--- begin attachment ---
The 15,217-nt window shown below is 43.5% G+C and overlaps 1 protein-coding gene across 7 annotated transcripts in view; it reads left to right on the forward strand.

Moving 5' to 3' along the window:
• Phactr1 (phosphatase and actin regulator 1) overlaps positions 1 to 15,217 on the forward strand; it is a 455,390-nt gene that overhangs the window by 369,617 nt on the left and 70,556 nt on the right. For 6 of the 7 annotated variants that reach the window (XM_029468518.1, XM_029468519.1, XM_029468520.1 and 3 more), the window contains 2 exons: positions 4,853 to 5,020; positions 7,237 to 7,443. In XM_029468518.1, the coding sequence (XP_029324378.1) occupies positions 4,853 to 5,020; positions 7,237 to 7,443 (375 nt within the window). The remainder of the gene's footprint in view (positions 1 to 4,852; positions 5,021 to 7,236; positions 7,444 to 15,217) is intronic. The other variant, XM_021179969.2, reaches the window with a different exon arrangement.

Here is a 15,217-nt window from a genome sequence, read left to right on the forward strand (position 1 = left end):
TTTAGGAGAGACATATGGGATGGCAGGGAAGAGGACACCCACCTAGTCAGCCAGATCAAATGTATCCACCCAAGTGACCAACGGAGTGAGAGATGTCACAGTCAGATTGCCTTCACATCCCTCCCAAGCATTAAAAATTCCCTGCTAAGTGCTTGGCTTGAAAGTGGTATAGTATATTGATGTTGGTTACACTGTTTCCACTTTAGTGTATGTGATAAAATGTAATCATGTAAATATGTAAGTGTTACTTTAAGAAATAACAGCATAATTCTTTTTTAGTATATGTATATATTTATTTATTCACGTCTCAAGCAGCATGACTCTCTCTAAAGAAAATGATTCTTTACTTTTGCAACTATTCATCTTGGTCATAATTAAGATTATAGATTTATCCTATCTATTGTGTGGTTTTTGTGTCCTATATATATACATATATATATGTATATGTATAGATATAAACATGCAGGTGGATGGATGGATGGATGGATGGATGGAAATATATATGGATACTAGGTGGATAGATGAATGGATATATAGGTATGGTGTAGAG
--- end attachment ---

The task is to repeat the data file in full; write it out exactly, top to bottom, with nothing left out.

The 15,217-nt window shown below is 43.5% G+C and overlaps 1 protein-coding gene across 7 annotated transcripts in view; it reads left to right on the forward strand.

Moving 5' to 3' along the window:
• Phactr1 (phosphatase and actin regulator 1) overlaps positions 1 to 15,217 on the forward strand; it is a 455,390-nt gene that overhangs the window by 369,617 nt on the left and 70,556 nt on the right. For 6 of the 7 annotated variants that reach the window (XM_029468518.1, XM_029468519.1, XM_029468520.1 and 3 more), the window contains 2 exons: positions 4,853 to 5,020; positions 7,237 to 7,443. In XM_029468518.1, the coding sequence (XP_029324378.1) occupies positions 4,853 to 5,020; positions 7,237 to 7,443 (375 nt within the window). The remainder of the gene's footprint in view (positions 1 to 4,852; positions 5,021 to 7,236; positions 7,444 to 15,217) is intronic. The other variant, XM_021179969.2, reaches the window with a different exon arrangement.

Here is a 15,217-nt window from a genome sequence, read left to right on the forward strand (position 1 = left end):
TTTAGGAGAGACATATGGGATGGCAGGGAAGAGGACACCCACCTAGTCAGCCAGATCAAATGTATCCACCCAAGTGACCAACGGAGTGAGAGATGTCACAGTCAGATTGCCTTCACATCCCTCCCAAGCATTAAAAATTCCCTGCTAAGTGCTTGGCTTGAAAGTGGTATAGTATATTGATGTTGGTTACACTGTTTCCACTTTAGTGTATGTGATAAAATGTAATCATGTAAATATGTAAGTGTTACTTTAAGAAATAACAGCATAATTCTTTTTTAGTATATGTATATATTTATTTATTCACGTCTCAAGCAGCATGACTCTCTCTAAAGAAAATGATTCTTTACTTTTGCAACTATTCATCTTGGTCATAATTAAGATTATAGATTTATCCTATCTATTGTGTGGTTTTTGTGTCCTATATATATACATATATATATGTATATGTATAGATATAAACATGCAGGTGGATGGATGGATGGATGGATGGATGGAAATATATATGGATACTAGGTGGATAGATGAATGGATATATAGGTATGGTGTAGAG